Fairfield looks at extending ban on marijuana establishments

Customers wait in line on the first day of recreational marijuana sales at Zen Leaf Meriden, in Meriden, Conn. Jan. 10, 2022.

Customers wait in line on the first day of recreational marijuana sales at Zen Leaf Meriden, in Meriden, Conn. Jan. 10, 2022.

Ned Gerard/Hearst Connecticut Media

FAIRFIELD — With a looming deadline to decide if cannabis establishments are allowed in Fairfield, the Town Plan and Zoning Commission is considering whether it should make its ban longer or allow it to lapse.

The town's one year ban on cannabis establishments in Fairfield will expire in Feb. 28, and so the town needs to decide whether to extend the moratorium, make it permanent or create rules regarding such businesses in Fairfield.

Town Planner Jim Wendt told the commission he and is staff are recommending the TPZ extend the ban by year, given that recreational marijuana dispensaries just opened in Connecticut about two weeks ago and there is insufficient information about how the rollout will work in the state.

He said the town could decide which types of businesses and where they could operate if the town allowed cannabis businesses. Fairfield could also go in the other direction and prohibit it entirely.

Commissioner Alexis Harrison said that, if they were to approve certain uses, she would want to make sure it was specific to the town.

Commissioner Kathryn Braun said she was interested in hearing from people who support allowing it in Fairfield, as all the letters the commission has received so far have been against it. However she hears support for it when she talks about it with people in town they are supportive of it.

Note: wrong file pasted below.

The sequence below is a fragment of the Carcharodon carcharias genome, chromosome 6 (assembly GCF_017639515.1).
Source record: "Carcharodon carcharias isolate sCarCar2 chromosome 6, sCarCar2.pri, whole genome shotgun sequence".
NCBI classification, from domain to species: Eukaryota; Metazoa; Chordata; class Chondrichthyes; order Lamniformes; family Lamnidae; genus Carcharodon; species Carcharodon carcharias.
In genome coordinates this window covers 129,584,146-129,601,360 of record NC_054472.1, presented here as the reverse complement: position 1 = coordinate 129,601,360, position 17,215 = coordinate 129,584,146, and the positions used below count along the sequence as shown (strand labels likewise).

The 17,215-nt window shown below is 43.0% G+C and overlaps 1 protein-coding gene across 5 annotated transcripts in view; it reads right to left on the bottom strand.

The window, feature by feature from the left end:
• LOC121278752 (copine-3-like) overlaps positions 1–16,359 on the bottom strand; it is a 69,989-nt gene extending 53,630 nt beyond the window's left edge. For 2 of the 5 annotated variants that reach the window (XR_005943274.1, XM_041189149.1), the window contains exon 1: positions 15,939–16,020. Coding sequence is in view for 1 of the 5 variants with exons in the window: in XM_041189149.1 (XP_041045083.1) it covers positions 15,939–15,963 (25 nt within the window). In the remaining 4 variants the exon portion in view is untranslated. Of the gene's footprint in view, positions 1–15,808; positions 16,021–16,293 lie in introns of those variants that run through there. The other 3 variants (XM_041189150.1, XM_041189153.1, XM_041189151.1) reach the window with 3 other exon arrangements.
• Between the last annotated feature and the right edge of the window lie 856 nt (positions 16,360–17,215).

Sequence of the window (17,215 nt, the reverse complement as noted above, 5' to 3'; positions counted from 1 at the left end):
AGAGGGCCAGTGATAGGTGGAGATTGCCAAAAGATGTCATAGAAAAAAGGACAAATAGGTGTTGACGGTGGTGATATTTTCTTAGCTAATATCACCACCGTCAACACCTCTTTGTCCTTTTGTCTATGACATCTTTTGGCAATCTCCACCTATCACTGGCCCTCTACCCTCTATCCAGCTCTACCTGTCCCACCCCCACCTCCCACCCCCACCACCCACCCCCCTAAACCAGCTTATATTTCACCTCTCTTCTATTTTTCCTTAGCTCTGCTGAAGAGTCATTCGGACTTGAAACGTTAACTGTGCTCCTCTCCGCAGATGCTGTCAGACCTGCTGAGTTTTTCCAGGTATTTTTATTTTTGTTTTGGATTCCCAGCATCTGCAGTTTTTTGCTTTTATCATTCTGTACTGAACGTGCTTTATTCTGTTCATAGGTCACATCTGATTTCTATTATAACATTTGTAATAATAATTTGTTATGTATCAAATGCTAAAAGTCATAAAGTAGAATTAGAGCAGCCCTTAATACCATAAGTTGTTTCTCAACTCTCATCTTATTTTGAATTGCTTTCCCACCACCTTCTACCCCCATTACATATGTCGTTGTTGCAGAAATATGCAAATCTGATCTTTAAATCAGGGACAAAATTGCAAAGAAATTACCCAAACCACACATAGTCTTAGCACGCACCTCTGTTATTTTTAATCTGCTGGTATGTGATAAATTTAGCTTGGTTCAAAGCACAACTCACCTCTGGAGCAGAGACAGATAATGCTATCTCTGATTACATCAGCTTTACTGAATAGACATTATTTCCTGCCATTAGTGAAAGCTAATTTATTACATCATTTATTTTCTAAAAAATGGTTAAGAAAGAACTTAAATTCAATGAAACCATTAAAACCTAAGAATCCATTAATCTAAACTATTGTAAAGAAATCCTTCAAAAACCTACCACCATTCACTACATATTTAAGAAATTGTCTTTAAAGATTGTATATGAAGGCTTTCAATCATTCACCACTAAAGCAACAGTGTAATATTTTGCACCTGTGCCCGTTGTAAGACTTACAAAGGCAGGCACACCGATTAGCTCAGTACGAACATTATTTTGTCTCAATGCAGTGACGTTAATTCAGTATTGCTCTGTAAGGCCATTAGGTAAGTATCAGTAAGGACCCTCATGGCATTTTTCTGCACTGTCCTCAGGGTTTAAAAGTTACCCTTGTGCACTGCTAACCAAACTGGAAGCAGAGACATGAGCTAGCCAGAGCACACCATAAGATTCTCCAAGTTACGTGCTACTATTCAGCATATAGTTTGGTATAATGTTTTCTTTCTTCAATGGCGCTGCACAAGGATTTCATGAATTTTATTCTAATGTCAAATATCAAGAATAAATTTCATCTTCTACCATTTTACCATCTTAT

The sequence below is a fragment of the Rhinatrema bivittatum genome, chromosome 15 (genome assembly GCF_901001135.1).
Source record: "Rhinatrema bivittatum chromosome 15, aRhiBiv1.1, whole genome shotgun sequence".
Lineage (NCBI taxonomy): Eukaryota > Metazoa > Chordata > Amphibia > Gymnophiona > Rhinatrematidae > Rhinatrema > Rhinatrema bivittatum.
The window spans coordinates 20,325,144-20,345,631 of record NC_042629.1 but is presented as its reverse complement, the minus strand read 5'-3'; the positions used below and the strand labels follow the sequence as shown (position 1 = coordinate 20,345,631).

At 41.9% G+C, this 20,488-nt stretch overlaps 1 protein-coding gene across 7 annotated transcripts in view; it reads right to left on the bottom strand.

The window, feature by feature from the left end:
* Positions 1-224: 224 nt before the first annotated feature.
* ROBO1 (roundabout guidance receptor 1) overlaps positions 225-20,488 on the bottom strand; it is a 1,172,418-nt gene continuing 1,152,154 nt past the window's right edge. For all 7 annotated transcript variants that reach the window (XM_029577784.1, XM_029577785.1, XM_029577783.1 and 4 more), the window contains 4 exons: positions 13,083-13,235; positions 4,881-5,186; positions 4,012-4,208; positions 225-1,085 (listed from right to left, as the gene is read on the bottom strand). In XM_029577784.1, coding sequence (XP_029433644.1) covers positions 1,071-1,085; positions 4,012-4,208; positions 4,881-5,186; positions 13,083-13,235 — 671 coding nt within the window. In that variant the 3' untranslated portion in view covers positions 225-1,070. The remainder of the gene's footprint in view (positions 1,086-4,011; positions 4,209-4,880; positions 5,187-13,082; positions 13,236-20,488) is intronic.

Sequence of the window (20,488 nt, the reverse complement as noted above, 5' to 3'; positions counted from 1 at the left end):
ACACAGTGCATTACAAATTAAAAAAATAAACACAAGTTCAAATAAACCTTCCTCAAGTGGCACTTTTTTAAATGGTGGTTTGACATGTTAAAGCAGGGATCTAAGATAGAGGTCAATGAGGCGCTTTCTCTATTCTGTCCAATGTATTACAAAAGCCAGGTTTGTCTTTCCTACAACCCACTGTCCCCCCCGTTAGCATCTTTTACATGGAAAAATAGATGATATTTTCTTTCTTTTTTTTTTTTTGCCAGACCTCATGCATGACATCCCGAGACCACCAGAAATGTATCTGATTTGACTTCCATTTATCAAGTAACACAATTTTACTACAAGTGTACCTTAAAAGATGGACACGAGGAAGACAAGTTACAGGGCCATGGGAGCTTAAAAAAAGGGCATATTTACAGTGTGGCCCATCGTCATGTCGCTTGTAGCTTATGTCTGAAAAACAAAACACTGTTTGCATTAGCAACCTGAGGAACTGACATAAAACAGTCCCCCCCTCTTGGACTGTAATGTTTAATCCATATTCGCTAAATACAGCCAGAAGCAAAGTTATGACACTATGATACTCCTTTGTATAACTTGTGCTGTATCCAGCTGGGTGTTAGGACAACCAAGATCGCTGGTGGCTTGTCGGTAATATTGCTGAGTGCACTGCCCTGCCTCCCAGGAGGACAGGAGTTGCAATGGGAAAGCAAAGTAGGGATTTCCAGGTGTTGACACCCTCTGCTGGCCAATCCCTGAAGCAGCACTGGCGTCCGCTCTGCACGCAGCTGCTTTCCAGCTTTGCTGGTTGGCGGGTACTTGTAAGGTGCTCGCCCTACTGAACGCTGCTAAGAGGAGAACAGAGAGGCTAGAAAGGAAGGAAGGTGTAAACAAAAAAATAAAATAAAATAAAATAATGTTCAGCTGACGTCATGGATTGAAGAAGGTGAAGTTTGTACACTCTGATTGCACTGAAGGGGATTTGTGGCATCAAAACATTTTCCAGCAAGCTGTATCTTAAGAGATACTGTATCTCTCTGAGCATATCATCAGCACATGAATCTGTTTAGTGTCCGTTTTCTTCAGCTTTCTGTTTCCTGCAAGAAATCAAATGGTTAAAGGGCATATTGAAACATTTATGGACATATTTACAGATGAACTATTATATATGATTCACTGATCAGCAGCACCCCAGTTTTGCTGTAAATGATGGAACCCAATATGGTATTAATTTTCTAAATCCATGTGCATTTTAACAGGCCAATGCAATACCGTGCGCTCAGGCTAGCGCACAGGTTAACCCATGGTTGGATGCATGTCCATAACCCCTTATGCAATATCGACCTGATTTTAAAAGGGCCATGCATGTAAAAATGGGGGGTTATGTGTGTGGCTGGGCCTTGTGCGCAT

If approved, Wendt said creating regulations for cannabis businesses in town would be similar to the process for the outdoor dining regulations and take about as long to create.

"You're probably looking at a six month process," he said.

A resident told the commission he thinks waiting for more data would be absurd, as Colorado has already done impact studies on recreational marijuana. He said allowing sales in Fairfield would generate revenue for the town, and noted that when marijuana use goes up, opioid use trends down. He also said basing the decision off how it could impact young people would not makes sense, since about 75 percent of the town's population is older than 18 and adults should be allowed to make their own decisions.

"Why are we voluntarily letting businesses and customers go elsewhere?" he said, adding the town should embrace the opportunity. "It’s a total dereliction of duty."

Cathy Hazlett, the program director of the Fairfield CARES Community Coalition, said the organization opposes any cannabis establishments in town. Notably, Hazlett and members of her organization have been the only ones to speak at prior hearings on that matter. 

Hazlett said cannabis products have a negative impact on youth. She said most youths do not view pot as harmful, and the town allowing marijuana establishments would reinforce that belief. 

James Cunningham, a student at Fairfield Warde High School, echoed Hazlett's sentiment, saying he has seen the negative effects of marijuana use on his school peers both in terms of mental health and academic achievement. He said allowing those businesses in town would increase teen exposure to cannabis.

"It's clear that the presence of cannabis establishments in Fairfield would increase usage patterns in youth," he said, adding he supports extending the ban at the very least.